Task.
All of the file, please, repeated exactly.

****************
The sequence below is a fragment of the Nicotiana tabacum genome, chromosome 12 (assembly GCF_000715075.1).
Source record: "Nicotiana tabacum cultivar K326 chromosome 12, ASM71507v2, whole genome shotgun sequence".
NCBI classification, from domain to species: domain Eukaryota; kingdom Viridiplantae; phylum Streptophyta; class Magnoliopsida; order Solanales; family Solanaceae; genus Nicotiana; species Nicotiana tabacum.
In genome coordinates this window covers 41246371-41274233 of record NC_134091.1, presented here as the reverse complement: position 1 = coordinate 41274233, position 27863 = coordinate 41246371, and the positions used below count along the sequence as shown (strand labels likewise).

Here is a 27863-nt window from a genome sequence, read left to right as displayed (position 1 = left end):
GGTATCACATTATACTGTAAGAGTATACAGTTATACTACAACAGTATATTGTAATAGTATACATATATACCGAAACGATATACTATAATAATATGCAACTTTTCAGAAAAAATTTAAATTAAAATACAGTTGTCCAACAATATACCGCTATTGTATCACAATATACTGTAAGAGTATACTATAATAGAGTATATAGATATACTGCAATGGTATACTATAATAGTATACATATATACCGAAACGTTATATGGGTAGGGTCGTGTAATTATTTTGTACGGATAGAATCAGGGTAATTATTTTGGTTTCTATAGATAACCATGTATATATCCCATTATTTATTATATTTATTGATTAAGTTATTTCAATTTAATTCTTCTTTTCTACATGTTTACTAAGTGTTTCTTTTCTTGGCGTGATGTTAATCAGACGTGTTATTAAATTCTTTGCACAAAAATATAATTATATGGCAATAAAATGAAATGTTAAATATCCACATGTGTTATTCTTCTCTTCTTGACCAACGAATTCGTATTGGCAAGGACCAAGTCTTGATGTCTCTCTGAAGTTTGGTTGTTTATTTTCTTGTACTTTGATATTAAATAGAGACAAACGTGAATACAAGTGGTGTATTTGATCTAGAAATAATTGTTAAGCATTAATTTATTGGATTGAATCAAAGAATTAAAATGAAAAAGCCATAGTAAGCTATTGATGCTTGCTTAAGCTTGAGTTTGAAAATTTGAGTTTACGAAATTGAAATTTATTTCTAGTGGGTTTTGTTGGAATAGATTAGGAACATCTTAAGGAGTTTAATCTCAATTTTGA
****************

The sequence below is a fragment of the Nicotiana tabacum genome, chromosome 12 (assembly GCF_000715075.1).
Source record: "Nicotiana tabacum cultivar K326 chromosome 12, ASM71507v2, whole genome shotgun sequence".
NCBI classification, from domain to species: domain Eukaryota; kingdom Viridiplantae; phylum Streptophyta; class Magnoliopsida; order Solanales; family Solanaceae; genus Nicotiana; species Nicotiana tabacum.
In genome coordinates this window covers 41246371-41274233 of record NC_134091.1, presented here as the reverse complement: position 1 = coordinate 41274233, position 27863 = coordinate 41246371, and the positions used below count along the sequence as shown (strand labels likewise).

Here is a 27863-nt window from a genome sequence, read left to right as displayed (position 1 = left end):
GGTATCACATTATACTGTAAGAGTATACAGTTATACTACAACAGTATATTGTAATAGTATACATATATACCGAAACGATATACTATAATAATATGCAACTTTTCAGAAAAAATTTAAATTAAAATACAGTTGTCCAACAATATACCGCTATTGTATCACAATATACTGTAAGAGTATACTATAATAGAGTATATAGATATACTGCAATGGTATACTATAATAGTATACATATATACCGAAACGTTATATGGGTAGGGTCGTGTAATTATTTTGTACGGATAGAATCAGGGTAATTATTTTGGTTTCTATAGATAACCATGTATATATCCCATTATTTATTATATTTATTGATTAAGTTATTTCAATTTAATTCTTCTTTTCTACATGTTTACTAAGTGTTTCTTTTCTTGGCGTGATGTTAATCAGACGTGTTATTAAATTCTTTGCACAAAAATATAATTATATGGCAATAAAATGAAATGTTAAATATCCACATGTGTTATTCTTCTCTTCTTGACCAACGAATTCGTATTGGCAAGGACCAAGTCTTGATGTCTCTCTGAAGTTTGGTTGTTTATTTTCTTGTACTTTGATATTAAATAGAGACAAACGTGAATACAAGTGGTGTATTTGATCTAGAAATAATTGTTAAGCATTAATTTATTGGATTGAATCAAAGAATTAAAATGAAAAAGCCATAGTAAGCTATTGATGCTTGCTTAAGCTTGAGTTTGAAAATTTGAGTTTACGAAATTGAAATTTATTTCTAGTGGGTTTTGTTGGAATAGATTAGGAACATCTTAAGGAGTTTAATCTCAATTTTGA